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HMC advocates better oral health awareness and care for older adults

HMC advocates better oral health awareness and care for older adults

Tribune News Network
Doha
Dental experts globally suggest that oral health is far more important than many people realise as it impacts the overall health and well-being of people, especially as they get older.
Teams from Hamad Dental Services and Geriatric and Long-Term Care Department collaborate to provide oral health care to older patients who may not be able to manage their own mouth care.
Dr Ghanim Al Mannai, dental services chairman at Hamad Medical Corporation (HMC), explained how oral healthcare services for older adults has been expanding over the years.
He said, “We have been providing specialist oral healthcare for long-term care patients in our facilities for several years already.
“We added services for home-care patients about a year ago and plan more improvements to services. Too often, people with a form of dementia, such as Alzheimer’s disease, present with higher incidents of tooth decay and gum disease and these are some of the most vulnerable among the patient population group that need special care.”
Healthcare professionals also advocate for more public awareness of the importance of good oral healthcare for anyone, and especially older people with chronic illnesses or disabilities, including Alzheimer’s disease or another form of dementia.
Dr Khalifa Al Ansari, senior consultant and vice-chairman of Education at Hamad Dental Center, stressed that a lack of awareness regarding the importance of oral health often results in neglect, which could lead to serious health problems among the older generation.
“The state of your oral health represents a window to your overall health, but too often it is ignored until more serious health problems emerge. A lack of proper oral hygiene can result in excessive harmful bacteria in the mouth that may lead to oral infections, such as tooth decay and gum disease,” said Dr Ansari. “Often mouth diseases can be an indication of or amplified by a chronic illness, such as diabetes, osteoporosis or heart disease.”
There are several common oral health problems that become more prevalent as a person ages, including chronic diseases, gum disease, untreated tooth decay or oral cancer. All of these can result in the loss of teeth and pain, which in turn can inhibit the intake of food and possibly lead to malnutrition. Good dental care throughout a person’s life, and especially in older adults, can help prevent common problems, like toothache, gum disease and tooth loss.
“People with memory loss or other cognitive or mobility impairments may not be able to manage their own oral hygiene and it is important that carers, whether in a long-term care facility or at home, include daily mouth cleaning activities as part of routine hygiene practices. For this reason, we work closely with the home healthcare and long-term care teams to assist them in providing appropriate mouth care to their patients. Our goal is to reduce the risk of serious mouth diseases and the need for more acute intervention to enable our older patients to enjoy better overall health for longer,” added Dr Ansari.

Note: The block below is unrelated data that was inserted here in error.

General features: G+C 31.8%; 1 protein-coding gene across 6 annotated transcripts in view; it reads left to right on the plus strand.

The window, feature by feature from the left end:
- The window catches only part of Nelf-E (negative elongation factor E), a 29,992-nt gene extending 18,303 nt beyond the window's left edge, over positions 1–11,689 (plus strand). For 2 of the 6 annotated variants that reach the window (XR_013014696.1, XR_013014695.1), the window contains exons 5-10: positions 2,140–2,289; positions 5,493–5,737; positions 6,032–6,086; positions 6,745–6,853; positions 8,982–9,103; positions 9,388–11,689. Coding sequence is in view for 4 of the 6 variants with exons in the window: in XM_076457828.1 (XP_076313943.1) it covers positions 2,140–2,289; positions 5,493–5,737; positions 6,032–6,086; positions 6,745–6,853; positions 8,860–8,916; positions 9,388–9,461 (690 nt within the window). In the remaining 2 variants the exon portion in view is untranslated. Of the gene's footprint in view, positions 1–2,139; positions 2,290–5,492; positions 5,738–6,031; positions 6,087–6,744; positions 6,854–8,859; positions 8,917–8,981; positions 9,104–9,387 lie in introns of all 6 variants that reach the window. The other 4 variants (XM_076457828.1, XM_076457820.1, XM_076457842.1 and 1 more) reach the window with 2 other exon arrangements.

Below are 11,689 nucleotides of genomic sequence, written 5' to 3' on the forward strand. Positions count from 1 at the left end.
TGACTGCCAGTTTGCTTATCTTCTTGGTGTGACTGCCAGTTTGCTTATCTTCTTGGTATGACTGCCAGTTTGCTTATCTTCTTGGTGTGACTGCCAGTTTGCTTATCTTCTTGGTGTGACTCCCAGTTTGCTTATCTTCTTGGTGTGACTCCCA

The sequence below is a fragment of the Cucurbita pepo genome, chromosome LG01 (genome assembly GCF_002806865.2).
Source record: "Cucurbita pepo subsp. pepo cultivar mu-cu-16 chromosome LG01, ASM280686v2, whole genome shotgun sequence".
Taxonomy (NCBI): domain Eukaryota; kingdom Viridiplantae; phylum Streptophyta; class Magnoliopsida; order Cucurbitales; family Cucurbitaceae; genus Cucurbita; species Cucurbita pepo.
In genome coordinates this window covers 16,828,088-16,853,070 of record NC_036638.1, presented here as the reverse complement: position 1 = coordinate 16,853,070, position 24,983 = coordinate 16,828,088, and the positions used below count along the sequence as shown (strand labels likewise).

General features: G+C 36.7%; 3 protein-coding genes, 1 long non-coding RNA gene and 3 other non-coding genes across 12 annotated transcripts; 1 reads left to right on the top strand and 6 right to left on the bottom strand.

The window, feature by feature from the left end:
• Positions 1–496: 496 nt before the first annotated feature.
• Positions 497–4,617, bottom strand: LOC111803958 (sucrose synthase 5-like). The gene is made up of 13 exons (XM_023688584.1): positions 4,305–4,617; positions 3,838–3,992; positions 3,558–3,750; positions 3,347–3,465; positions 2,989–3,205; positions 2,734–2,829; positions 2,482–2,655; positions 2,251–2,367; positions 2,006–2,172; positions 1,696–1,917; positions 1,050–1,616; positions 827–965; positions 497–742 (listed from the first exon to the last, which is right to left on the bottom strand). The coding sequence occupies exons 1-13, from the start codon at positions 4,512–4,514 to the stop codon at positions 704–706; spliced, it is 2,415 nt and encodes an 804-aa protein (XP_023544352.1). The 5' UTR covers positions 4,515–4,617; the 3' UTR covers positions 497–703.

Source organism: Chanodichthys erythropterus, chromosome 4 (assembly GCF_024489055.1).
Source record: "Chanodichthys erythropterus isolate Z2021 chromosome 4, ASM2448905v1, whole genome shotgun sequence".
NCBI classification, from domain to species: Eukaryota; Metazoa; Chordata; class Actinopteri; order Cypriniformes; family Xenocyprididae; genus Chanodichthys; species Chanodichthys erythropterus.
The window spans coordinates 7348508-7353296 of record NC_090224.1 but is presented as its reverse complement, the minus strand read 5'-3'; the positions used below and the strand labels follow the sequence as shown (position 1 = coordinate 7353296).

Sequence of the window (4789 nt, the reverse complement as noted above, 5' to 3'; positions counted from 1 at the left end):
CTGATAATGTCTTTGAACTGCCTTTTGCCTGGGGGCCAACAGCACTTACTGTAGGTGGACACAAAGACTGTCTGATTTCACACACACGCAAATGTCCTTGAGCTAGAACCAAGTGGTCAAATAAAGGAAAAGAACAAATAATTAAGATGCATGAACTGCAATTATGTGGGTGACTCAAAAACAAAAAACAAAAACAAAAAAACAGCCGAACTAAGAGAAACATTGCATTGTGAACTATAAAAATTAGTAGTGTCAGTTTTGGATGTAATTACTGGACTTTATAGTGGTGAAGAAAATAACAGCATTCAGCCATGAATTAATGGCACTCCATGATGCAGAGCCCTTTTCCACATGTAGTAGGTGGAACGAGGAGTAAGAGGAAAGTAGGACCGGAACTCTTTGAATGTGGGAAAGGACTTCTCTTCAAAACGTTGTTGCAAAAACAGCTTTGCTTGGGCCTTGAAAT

Some common issues that older people experience include dry mouth disease, which is often the result of taking a multitude of medications, and this can be managed by the dentist prescribing artificial saliva or an oral rinse and simple options such as sucking on sugar-free candy to stimulate saliva production.
Typical problems associated with dry mouth include a constant sore throat, a burning sensation, trouble speaking or difficulty swallowing. Mariam Al Mutawa, executive director of Nursing at Rumailah Hospital, said patients who need assistance with personal grooming tasks are aided by nurses or patient care assistants.
“Our inpatients, whether in Rumailah Hospital, Enaya or DAAM Specialized Care Center, receive support in helping them brush their teeth or clean their dentures daily. Basic oral healthcare checks are conducted during every shift and our nursing teams will flag any concerns to the dental service for follow up if needed,” said Mutawa. “But we encourage family and private carers to also monitor patients for signs of infection or mouth disease. By being vigilant, we can minimise discomfort and pain and the risk of more severe illnesses.”
HMC’s Geriatric and Long-Term Care Department based in Rumailah Hospital, which manages both DAAM and Enaya long-term care centres, has added several new clinics and services over the past year to provide better diagnostic and preventative care to vulnerable patients. One of these is regular dental visits arranged between the centre staff and the Hamad Dental Service team.
Dentists recommend good oral hygiene practices daily to protect mouth health, including brushing teeth at least twice a day using a soft-bristled brush and fluoride toothpaste; flossing; using mouthwash to remove remaining food particles; replacing the toothbrush every three months and scheduling regular dental checkups and cleanings.
In addition, they advocate eating a healthy diet that limits intake foods with added sugars and avoiding tobacco use.

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